“That’s fine Captain! We may look like nerds but most of us have been with the scouts,” Doctor Suzanne quipped.

 

“I must say, for a girl you talk real tough,” Bradley said with a smile, “But remember Mrs Dillon, this is desert.”

 

“Thanks for your concern officer but I am carrying my sunscreen as well as blanket,” Doctor Suzanne replied, “And by the way, it is Miss Dillon.” She smiled and walked off towards the waiting chopper as her team tip-toed behind her. Bradley smiled and looked at his men who immediately turned their blank faces down.

 

The flight from the airport to the site was much quicker than the wait for the arrival, and for varied reasons. At the site, as Bradley’s men assisted the team members to unload their stuff from the copter, Bradley, a gentleman that he was, extended his hand for Doctor Suzanne to help her alight.

 

“That’s fine, it’s not that high,” Doctor Suzanne replied as she hopped off, while Captain Bradley was left twisting his head with a smirk.

 

“This way Doctor,” Bradley pointed out to the direction as he led the doctor and her team towards the cave they had discovered the previous day, “My men have installed artificial lighting around the entrance and inside the cave. We have tried our best to secure the wall from collapsing but things are still unpredictable. Good thing is; the part of the wall with the current opening is not too steep.”

 

“Is there only one way in and out Captain?” Doctor Suzanne asked.

 

“At the moment yes,” Captain Bradley replied, “We didn’t touch the other side of the wall as it had collapsed earlier, and the specimen you are looking for, its’ body is situated directly opposite to that end. Another collapse and you might lose it in rubble.”

 

“Is it just one specimen?” Doctor Suzanne asked.

 

“It is one marvellous piece of creation,” Bradley replied. They all marched along to the edge of the wall where a rope ladder hung from the cave opening. One by one, all the team members climbed into the cave which was much better lit this time. They walked around the bend to have the first glance of the supposedly dead monster, still hanging from the roof. If they felt the floor beneath their feet slip, it wasn’t completely without explanation.

 

“That is your marvellous creation Captain?” one of the team members asked, his eyes wide open.

 

“Isn’t it beautiful?” Captain Bradley asked as the scientific team looked at each other and then at the Captain.

 

“I feel like throwing up,” one of the team members quipped.

 

“Oh C’mon you people, don’t be such weaklings,” Doctor Suzanne said as she put on her latex gloves, “It’s not such a huge monster.”

 

“Tell me doctor, ain’t you scared?” Captain Bradley commented.

 

“Are you Captain?” Doctor Suzanne asked back, “I see more blood in a day than you might have spill in a year Captain. Lets’ just say, I boil my veggies in blood.”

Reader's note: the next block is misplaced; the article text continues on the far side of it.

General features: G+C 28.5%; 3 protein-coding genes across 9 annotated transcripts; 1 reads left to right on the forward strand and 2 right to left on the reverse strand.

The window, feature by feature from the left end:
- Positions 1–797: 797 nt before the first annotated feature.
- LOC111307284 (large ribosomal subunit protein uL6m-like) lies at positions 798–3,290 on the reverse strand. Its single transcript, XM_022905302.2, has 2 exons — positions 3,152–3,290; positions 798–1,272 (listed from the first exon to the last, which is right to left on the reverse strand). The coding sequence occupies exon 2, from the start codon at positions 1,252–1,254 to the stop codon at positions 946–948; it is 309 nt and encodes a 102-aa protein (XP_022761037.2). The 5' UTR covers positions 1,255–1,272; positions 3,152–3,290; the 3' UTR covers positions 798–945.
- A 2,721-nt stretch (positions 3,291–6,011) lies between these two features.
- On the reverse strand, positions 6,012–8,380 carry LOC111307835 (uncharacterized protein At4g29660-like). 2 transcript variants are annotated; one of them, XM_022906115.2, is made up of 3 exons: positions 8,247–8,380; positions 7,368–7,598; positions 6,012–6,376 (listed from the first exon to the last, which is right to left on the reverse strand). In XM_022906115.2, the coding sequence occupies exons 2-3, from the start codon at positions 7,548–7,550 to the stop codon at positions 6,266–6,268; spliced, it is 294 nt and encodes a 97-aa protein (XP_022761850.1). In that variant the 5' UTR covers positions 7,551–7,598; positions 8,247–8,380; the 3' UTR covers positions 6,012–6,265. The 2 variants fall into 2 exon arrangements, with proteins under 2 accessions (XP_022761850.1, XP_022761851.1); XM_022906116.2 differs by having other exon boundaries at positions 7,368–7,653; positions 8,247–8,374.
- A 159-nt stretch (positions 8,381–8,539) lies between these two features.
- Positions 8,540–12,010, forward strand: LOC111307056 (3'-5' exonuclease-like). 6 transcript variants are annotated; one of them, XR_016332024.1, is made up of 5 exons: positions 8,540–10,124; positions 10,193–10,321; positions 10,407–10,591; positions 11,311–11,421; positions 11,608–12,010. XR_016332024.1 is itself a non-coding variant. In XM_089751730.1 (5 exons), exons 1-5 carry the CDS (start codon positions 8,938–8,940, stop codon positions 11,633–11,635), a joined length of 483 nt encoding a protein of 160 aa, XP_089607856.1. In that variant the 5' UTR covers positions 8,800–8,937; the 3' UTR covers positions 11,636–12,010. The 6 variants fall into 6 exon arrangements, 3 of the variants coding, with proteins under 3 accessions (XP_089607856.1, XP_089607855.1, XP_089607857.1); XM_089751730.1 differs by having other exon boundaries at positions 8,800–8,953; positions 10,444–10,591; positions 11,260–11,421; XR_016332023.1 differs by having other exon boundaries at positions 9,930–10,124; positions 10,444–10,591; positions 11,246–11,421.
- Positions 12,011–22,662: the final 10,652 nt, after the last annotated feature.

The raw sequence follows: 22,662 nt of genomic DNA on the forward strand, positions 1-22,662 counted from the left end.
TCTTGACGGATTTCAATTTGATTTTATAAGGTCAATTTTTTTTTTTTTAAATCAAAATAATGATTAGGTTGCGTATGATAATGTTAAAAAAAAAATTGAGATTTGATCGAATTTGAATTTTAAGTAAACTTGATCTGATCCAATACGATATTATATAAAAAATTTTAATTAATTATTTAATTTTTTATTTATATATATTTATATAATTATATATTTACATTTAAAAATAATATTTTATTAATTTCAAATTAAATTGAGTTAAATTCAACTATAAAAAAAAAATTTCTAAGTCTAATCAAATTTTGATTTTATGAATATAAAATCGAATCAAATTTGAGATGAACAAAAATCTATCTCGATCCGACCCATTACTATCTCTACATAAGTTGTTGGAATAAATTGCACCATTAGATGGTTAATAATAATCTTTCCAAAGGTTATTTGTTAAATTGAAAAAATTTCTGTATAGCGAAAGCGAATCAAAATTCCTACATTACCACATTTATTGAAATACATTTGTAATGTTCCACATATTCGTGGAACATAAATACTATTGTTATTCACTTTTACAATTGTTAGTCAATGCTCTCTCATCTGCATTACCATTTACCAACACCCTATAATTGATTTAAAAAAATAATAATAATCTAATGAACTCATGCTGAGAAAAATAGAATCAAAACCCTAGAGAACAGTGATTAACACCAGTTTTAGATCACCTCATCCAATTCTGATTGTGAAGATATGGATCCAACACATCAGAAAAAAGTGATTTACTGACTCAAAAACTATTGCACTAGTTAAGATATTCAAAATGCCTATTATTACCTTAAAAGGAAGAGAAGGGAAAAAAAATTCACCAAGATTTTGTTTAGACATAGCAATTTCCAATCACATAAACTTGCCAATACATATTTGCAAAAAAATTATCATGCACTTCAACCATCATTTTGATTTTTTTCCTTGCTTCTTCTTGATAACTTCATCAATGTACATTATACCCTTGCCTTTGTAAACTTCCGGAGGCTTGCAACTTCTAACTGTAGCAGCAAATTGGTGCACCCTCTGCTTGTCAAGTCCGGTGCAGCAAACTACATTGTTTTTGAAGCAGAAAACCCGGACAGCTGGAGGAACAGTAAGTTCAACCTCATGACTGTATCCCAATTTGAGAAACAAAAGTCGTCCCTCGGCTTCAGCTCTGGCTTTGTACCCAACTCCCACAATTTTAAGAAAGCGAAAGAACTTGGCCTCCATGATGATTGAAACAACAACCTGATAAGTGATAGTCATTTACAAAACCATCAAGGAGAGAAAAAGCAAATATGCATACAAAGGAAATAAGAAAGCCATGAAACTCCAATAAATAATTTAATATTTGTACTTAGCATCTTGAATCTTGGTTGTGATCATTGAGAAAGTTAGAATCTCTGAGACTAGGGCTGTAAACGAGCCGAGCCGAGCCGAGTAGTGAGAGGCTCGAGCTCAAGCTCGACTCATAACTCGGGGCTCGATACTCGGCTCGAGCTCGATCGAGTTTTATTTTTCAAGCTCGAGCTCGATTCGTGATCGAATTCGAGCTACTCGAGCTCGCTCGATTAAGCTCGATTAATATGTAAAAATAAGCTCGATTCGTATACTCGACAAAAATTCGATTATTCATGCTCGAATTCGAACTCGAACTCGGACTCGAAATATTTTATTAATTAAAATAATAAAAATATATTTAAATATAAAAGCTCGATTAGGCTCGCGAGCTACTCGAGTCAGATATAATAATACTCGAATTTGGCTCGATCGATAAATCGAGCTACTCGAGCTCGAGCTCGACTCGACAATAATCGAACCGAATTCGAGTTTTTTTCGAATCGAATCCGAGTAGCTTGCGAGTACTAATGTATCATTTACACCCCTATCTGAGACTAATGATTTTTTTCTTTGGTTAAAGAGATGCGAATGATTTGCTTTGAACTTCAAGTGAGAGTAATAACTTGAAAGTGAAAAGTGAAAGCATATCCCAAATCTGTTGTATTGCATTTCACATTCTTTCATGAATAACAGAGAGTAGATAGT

“That’s interesting to know Doctor,” Captain Bradley asked smilingly as he took a step closer towards the beast, almost putting his hand on it, “What do you use for spices then?”

 

“Bone ash,” Doctor Suzanne replied as she stepped up close to the Captain, put a hand on his knife hanging from his waist, and with a single jerk, pulled it out of its’ sheath, “I get plenty of it every time I saw open a skull to pull out the brain during post-mortems.”

 

Doctor Suzanne and Captain Bradley looked into each others’ eyes, the Captain smiled, the Doctor had a mysterious expression on her face as she stepped back from the Captain, and under the hanging beast. She put the tip of the knife to its’ underbelly, ready to tear it open.

 

“I wouldn’t want to do that,” Captain Bradley quipped, raising his brows and pointing his finger at the beast.

 

“That’s exactly what needs to be done Captain,” Doctor Suzanne replied as her still petrified colleagues watched on, “Else, how will we pack this thing in our specimen boxes?”

 

“I still wouldn’t recommend what you are about to do,” Bradley insisted.

 

Doctor Suzanne just smiled and in a flash, took five to six steps back, slashing open the beast’s abdomen. Tonnes of flesh and semi-chewed pieces of human limbs and bodies feel out, mixed in with a sticky mass, almost jelly like, and spread out on the floor. The ladies in the scientific team let out a collective shriek, while men closed their ears and eyes. “Oh my GOD! Oh my GOD! Oh my GOD!” were the last words heard in the cave before a pin-drop silence ensued.

 

“Not a single drop of fluid or piece of flesh on your body; I am impressed,” Captain Bradley said as he nodded in appreciation to the expertise of the Doctor who stood there, her hands and arms raised in air, her face giving the expression, “How was that?”

 

“But that’s a lot of flesh, most of it looks human in origin,” Captain Bradley said as he inspected the mess on the floor, “I can even see pieces of clothes and metal ornaments.”

 

But Doctor Suzanne was busy inspecting something else! Her attention had been caught by the hanging skin of the dead monster, “That’s strange!”

 

 

“Why, what happened?” Captain Bradley asked as the rest of Doctor’s team members slowly and slowly inched their way closer.

 

“Look at the inside of the stomach, this beast, whatever it was,” Doctor Suzanne said, pointing to its’ cut open guts, “The skin looks swollen and bruised, as if in an allergic response. Looks like the beast had bitten more than what it was meant to chew!”